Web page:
Twenty years ago, inside the infamous Chelsea Hotel in New York, Elizabeth Peyton held her seminal exhibition. Located within Room 828, visitors were invited to retrieve the room key from the front desk and let themselves in to view a series of her intimate portraits. The show only lasted two weeks, but ignited a long-term partnership with art dealer Gavin Brown, who curated the exhibition and assisted in launching Peyton's prolific career.
Looking back, it seemed an appropriate location for her first show. It is of course a building with its own unique history. Known for its notorious ex-inhabitants, which included Sid Vicious, Jean-Paul Satre and Patti Smith, it was inside its dark and seedy rooms that Jack Kerouac wrote On the Road and Nancy Spungen met an untimely and mysterious death. In many ways, the hotel's alluring history has been shaped by its residents. In a similar way, Peyton's work is shaped by her subjects; and over the last twenty years, she has dedicated much of her career to portraiture; something she simply describes as making “pictures of people.”
"Peyton...has dedicated much of her career to portraiture; something she simply describes as making 'pictures of people."
Her works are often small in scale. But it is through washed-out tones and rigid linear mark-making that Peyton reveals intimate details about her subjects. She works from both life and from photographs; documenting friends, family and modern pop icons such as David Bowie, Kurt Cobain and John Lennon. In her current show at Gavin Brown's enterprise, which marks two decades since her Chelsea Hotel exhibition, Peyton has produced a new series of portraits and still lives. Here, she speaks to AnOther about the show and why putting art out in the world is a challenge.
This show marks twenty years since the seminal Chelsea Hotel exhibition. What memories do you have of that early show?
I can remember looking for Sid and Nancy's room at the Hotel with Gavin [Brown], but it turned out that it didn't exist anymore and tipping in the xeroxed pictures into the little catalogue that we made 100 of.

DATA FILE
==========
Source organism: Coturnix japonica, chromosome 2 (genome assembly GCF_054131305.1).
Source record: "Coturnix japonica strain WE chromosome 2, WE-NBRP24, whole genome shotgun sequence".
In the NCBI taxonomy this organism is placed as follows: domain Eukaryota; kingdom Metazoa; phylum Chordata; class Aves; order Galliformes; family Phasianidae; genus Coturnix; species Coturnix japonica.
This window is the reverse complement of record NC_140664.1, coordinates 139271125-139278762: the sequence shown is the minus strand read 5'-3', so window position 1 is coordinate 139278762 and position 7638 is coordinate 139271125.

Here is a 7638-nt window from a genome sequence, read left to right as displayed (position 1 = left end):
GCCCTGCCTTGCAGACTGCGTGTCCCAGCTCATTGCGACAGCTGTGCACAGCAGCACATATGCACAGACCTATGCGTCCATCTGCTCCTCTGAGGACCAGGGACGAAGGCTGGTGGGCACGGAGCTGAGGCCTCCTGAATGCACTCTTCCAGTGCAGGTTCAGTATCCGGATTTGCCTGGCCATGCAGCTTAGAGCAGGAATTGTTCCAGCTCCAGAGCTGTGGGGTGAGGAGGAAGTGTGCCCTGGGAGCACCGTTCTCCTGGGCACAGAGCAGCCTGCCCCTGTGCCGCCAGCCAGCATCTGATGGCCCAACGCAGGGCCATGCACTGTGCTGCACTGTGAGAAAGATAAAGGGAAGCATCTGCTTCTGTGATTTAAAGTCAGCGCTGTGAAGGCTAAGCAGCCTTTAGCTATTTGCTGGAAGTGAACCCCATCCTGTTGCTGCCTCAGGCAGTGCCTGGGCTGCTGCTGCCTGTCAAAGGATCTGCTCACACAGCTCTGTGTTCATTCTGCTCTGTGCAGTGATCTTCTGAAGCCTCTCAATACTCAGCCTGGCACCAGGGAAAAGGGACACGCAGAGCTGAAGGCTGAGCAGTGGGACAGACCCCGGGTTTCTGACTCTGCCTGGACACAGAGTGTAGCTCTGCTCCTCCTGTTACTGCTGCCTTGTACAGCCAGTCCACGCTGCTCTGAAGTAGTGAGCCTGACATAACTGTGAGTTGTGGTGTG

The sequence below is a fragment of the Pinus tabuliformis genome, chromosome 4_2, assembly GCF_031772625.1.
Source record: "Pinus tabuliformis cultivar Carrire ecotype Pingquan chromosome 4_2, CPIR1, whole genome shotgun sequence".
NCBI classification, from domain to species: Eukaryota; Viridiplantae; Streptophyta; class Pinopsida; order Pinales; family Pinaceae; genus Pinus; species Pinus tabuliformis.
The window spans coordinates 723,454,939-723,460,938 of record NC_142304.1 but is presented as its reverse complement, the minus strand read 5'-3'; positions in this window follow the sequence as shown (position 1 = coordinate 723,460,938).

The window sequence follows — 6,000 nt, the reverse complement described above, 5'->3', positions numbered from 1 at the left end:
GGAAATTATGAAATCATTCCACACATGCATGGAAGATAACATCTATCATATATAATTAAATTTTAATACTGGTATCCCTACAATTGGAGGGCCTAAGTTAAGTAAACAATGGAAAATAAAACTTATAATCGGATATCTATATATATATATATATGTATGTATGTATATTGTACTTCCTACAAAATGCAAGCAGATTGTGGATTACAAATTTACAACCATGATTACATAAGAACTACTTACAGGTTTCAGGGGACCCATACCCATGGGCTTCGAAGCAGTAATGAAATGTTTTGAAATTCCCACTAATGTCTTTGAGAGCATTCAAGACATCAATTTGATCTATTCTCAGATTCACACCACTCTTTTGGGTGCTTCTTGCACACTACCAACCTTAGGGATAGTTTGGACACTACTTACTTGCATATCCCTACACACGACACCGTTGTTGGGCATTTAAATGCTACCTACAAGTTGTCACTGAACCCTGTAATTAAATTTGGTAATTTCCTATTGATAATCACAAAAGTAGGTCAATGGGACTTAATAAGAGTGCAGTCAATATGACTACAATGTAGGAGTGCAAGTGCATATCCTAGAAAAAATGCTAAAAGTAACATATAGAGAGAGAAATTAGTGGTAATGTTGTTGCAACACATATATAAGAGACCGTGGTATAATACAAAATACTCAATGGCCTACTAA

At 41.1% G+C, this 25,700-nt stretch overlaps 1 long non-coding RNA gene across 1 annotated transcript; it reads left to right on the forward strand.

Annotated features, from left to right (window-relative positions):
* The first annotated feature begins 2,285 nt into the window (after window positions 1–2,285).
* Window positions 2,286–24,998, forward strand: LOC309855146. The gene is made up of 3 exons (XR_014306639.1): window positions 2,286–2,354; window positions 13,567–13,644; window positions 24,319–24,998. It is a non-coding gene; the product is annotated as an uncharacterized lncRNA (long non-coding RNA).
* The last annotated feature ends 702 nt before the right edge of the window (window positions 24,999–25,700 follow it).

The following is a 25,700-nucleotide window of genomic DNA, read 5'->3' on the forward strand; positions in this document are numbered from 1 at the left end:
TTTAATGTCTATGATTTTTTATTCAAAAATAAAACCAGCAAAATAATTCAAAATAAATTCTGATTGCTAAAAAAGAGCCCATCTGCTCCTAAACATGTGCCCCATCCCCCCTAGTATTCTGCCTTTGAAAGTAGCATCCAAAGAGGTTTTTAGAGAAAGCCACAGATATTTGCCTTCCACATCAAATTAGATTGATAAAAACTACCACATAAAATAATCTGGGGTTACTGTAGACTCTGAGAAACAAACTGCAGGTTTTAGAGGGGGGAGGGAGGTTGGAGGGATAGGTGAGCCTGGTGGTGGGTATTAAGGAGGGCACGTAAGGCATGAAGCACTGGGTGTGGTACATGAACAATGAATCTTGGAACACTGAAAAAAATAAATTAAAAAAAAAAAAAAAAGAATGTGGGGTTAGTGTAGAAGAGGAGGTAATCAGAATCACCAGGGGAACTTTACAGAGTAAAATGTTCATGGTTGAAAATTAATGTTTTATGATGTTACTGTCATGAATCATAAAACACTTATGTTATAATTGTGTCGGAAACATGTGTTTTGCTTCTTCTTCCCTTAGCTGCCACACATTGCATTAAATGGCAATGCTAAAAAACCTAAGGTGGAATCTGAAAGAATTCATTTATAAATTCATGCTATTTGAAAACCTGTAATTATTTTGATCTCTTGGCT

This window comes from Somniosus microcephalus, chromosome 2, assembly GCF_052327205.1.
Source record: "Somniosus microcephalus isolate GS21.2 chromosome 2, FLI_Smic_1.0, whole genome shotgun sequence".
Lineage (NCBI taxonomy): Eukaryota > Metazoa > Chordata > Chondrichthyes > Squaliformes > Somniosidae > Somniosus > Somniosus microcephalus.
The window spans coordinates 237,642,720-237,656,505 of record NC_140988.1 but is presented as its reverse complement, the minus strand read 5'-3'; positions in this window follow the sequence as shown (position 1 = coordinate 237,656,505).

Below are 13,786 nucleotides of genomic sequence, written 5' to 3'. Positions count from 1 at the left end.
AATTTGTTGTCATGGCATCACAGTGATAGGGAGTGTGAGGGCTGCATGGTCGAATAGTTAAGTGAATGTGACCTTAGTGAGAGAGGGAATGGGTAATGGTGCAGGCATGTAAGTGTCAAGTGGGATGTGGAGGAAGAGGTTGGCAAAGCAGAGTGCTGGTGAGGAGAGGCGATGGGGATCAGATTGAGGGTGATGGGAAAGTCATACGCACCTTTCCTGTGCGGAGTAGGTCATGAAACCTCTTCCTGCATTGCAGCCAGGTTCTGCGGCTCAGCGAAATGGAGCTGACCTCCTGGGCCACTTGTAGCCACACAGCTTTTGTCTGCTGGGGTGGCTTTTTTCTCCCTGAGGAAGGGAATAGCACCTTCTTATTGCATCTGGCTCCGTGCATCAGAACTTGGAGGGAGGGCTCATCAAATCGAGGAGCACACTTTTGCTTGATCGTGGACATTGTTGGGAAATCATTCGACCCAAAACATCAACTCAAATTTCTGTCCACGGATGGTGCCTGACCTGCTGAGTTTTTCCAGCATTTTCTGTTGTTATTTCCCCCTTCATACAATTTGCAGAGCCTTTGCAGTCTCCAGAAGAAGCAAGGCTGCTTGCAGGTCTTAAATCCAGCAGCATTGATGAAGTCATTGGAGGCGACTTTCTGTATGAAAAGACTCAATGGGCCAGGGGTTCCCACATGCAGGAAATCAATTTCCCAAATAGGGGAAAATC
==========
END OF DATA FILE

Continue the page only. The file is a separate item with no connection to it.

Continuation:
You have often discussed the importance of putting your images out in the world, for example housing them in public spaces, a pub in London or at the Chelsea Hotel. Why is that important to you..
A few reasons: putting artwork in the world is a challenge in that all kinds of people will be seeing it – not just people choosing to see it. So it needs to be human and direct. I feel I want that for my work that all people can "see" it and take it in to themselves.
"Putting artwork in the world is a challenge in that all kinds of people will be seeing it – not just people choosing to see it. So it needs to be human and direct"
Can you discuss some of your new subjects in the new Gavin Brown show?
This show is all pictures of people: some artists, some singers, many pictures of the German tenor Jonas Kauffman, some works inspired by Wagners Parsifal that was here in NYC February-March, Peter Gelb the Met Opera General Manager, the German soprano Waltreud Meier and some pictures of Elias Bender Ronnenfelt. I've been generalizing, saying its my Parsifal/ Ice age show.
Would you say that your drawings are they more of the moment than your paintings?
Yes, mostly. Although it’s changing a little bit and sometimes i'll work on drawings over a few months to a year.
Finally, many of these new works are portraits of friends. How important is love, friendship and that intimacy in your work?
Love is everything.
Elizabeth Peyton is at Gavin Brown's enterprise until May 13.